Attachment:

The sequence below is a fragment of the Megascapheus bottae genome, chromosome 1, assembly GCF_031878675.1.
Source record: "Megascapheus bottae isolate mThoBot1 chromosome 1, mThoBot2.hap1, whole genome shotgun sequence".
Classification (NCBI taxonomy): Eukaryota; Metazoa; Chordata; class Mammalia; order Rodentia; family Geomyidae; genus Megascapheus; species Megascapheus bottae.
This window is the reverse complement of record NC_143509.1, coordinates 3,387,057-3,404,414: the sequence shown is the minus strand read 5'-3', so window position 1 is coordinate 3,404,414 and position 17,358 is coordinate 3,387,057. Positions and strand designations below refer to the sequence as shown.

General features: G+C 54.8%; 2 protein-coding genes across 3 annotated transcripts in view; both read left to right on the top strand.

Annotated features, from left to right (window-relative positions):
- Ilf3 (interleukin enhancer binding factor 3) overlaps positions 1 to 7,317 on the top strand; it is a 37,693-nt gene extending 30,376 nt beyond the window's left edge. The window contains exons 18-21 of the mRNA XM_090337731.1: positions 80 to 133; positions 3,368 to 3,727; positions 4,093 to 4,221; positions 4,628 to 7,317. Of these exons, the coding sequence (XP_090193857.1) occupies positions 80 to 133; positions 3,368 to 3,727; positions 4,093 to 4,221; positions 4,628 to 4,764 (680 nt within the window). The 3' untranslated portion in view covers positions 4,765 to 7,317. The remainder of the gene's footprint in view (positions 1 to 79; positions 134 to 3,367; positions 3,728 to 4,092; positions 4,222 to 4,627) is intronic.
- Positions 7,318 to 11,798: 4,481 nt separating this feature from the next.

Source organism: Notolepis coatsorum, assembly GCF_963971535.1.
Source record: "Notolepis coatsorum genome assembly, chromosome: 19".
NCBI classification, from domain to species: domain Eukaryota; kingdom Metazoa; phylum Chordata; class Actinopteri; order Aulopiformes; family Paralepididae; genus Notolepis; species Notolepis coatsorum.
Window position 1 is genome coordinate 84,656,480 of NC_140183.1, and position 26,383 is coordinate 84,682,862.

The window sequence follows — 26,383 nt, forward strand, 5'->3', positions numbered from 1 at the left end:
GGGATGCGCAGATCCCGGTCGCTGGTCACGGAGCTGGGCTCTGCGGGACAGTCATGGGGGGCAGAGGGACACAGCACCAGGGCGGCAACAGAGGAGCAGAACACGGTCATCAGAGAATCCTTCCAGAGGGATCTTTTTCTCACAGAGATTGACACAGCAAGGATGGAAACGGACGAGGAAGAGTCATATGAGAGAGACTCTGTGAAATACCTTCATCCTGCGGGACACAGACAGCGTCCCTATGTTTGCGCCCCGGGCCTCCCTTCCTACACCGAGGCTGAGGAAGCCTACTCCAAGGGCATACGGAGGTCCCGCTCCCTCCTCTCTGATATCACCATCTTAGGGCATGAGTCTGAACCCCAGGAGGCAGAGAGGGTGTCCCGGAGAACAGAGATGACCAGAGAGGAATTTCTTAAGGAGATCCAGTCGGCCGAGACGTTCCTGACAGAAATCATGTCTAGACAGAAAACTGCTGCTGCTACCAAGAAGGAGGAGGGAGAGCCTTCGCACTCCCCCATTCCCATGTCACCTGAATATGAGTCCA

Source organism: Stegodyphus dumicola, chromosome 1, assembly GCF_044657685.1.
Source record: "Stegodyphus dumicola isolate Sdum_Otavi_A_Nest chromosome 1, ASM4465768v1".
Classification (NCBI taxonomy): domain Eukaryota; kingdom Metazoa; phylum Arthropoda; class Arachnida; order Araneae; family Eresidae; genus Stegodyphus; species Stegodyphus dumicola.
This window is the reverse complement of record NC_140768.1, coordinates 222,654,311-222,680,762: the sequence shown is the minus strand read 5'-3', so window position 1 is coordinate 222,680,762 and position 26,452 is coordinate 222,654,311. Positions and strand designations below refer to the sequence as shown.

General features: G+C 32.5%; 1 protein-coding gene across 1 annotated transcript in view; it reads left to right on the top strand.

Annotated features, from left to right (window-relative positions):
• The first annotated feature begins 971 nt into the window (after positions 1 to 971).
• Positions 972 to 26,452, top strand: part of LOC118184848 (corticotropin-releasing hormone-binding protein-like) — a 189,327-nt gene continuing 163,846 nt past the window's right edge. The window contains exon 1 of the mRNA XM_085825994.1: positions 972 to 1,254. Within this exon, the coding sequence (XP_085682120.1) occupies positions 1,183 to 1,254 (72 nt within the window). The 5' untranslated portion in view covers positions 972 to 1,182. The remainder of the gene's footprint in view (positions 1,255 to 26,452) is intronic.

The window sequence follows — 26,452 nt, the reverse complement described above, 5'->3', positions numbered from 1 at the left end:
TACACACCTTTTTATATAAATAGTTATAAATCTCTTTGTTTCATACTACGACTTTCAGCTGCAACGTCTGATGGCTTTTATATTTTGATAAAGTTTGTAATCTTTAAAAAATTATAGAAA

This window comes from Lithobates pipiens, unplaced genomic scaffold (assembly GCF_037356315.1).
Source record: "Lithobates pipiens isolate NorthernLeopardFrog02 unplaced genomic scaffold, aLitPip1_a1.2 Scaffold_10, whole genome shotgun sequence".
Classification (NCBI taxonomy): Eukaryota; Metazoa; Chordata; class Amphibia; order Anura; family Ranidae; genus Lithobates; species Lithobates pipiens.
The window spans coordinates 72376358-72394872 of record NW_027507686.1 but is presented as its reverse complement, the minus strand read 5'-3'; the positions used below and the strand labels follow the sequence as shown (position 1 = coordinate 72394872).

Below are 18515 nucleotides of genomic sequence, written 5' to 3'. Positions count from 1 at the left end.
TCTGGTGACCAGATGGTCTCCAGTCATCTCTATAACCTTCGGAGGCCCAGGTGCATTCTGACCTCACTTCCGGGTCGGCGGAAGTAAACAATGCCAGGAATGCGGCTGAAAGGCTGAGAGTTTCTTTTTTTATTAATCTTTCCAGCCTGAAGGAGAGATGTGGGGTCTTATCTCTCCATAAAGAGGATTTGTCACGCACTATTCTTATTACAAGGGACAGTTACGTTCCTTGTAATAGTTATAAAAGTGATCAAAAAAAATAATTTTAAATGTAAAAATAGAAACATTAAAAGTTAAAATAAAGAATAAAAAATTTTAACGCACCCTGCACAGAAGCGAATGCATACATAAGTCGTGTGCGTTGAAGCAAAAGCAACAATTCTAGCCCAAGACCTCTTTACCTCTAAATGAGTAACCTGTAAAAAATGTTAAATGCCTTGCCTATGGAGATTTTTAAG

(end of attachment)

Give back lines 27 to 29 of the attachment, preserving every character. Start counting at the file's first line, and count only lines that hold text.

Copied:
Classification (NCBI taxonomy): Eukaryota; Metazoa; Chordata; class Amphibia; order Anura; family Ranidae; genus Lithobates; species Lithobates pipiens.
The window spans coordinates 72376358-72394872 of record NW_027507686.1 but is presented as its reverse complement, the minus strand read 5'-3'; the positions used below and the strand labels follow the sequence as shown (position 1 = coordinate 72394872).

Below are 18515 nucleotides of genomic sequence, written 5' to 3'. Positions count from 1 at the left end.